One of the lessons emerging from my work at Local Matters is the importance of collaboration. I naively assumed that I would have to know everything and be an idea powerhouse to be a successful Fellow; however, it’s quickly becoming clear that there are a ton of seasoned co-op owners/workers/managers/gurus around the country that I can rely on for sound advice and brilliant ideas.
I spent most of yesterday on the phone with various people, gathering their insights on running a co-op and serving EBT customers. The two lengthiest conversations were with the membership director at Sevananda Natural Foods Market in Atlanta, and the membership director at the Wedge Community Co-op in Minneapolis. Both of these women provided expertise from years of experience, as well as a wealth of ideas for us to draw from when we open the Near East Side Co-op here in Columbus.
This is a photo of Sevananda’s storefront – welcoming and beautiful!
The Wedge’s storefront promotes a similarly professional and welcoming vibe.
…and here’s a Google Maps screenshot of one of the many possible locations for the Near East Side Co-op. Lots of work to do, huh?
The initial intent of my phone calls was to determine the demographic make-up of each co-op’s membership base, and to see how EBT benefits play into their annual income. Although I got all of this information in great detail, my conversations with the women at Sevananda and the Wedge evolved into dumping grounds for advice, ideas, and encouragement.
Sevananda operates multiple initiatives to give back to the community it serves. One notable example is its “Be the Change” program, which started in 1997 to make contributions to locally based non-profit organizations. Sevananda chooses twelve partners annually and gives to them in a variety of ways, including donating 1% of sales one day per month and allowing customers to round their purchase up to the nearest dollar to benefit the organizations. Since its inception, the program has provided thousands of dollars for 150 organizations.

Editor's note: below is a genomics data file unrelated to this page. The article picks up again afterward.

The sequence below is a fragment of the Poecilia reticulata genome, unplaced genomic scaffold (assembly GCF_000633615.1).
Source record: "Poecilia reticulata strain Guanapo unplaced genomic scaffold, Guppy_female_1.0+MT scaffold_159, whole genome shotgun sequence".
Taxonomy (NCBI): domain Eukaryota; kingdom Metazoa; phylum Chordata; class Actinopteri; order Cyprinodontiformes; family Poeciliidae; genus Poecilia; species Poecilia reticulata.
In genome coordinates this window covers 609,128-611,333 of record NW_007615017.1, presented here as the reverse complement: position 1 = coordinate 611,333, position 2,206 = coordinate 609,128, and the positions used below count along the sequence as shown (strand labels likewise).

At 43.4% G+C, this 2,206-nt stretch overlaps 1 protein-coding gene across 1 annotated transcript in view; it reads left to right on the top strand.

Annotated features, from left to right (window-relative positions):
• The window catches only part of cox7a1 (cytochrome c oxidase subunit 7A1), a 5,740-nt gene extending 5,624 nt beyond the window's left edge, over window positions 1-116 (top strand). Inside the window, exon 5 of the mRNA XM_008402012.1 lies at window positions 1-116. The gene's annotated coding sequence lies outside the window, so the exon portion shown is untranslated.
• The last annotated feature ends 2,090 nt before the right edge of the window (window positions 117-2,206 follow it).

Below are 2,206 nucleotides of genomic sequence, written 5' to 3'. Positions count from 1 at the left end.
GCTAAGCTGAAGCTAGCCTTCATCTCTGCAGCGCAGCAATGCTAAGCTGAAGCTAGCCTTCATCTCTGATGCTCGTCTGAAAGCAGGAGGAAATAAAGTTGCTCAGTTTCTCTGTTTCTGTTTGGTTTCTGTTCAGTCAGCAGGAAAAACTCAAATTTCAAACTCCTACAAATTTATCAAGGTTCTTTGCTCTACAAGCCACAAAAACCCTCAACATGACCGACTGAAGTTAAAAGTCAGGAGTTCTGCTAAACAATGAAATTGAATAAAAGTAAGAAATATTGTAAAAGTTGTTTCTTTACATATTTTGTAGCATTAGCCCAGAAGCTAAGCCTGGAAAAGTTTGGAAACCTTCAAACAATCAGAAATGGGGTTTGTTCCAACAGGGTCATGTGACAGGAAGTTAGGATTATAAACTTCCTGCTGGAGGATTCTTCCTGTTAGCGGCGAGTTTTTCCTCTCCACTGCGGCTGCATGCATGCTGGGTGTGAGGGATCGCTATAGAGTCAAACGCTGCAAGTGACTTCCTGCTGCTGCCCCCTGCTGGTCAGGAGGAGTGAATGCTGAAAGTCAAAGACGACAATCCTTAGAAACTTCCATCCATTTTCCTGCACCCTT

The Wedge also gives back to its community through several programs. For one, shoppers that bring their own grocery bags are given “Green Patches,” which are credits that shoppers can donate to community gardens and other community organizations. “WedgeShare” is another initiative that grants funds to organizations whose missions align closely with that of the Wedge. The Wedge also operates its own organic farm, which supplies the co-op with produce as well as acting as an educational arena to train organic farmers.
At the beginning of this project, I was viewing the Near East Side Co-op as an island within the community. Thanks to the insight of everyone who I’ve crossed paths with so far, my perspective is shifting to view the co-op as a conduit for community building and collaboration. The opening of the Near East Side Co-op will do more than provide access to healthy food; it also has the potential to partner with other local businesses and create a vibrant community full of partnership, synergy, and mutual benefit.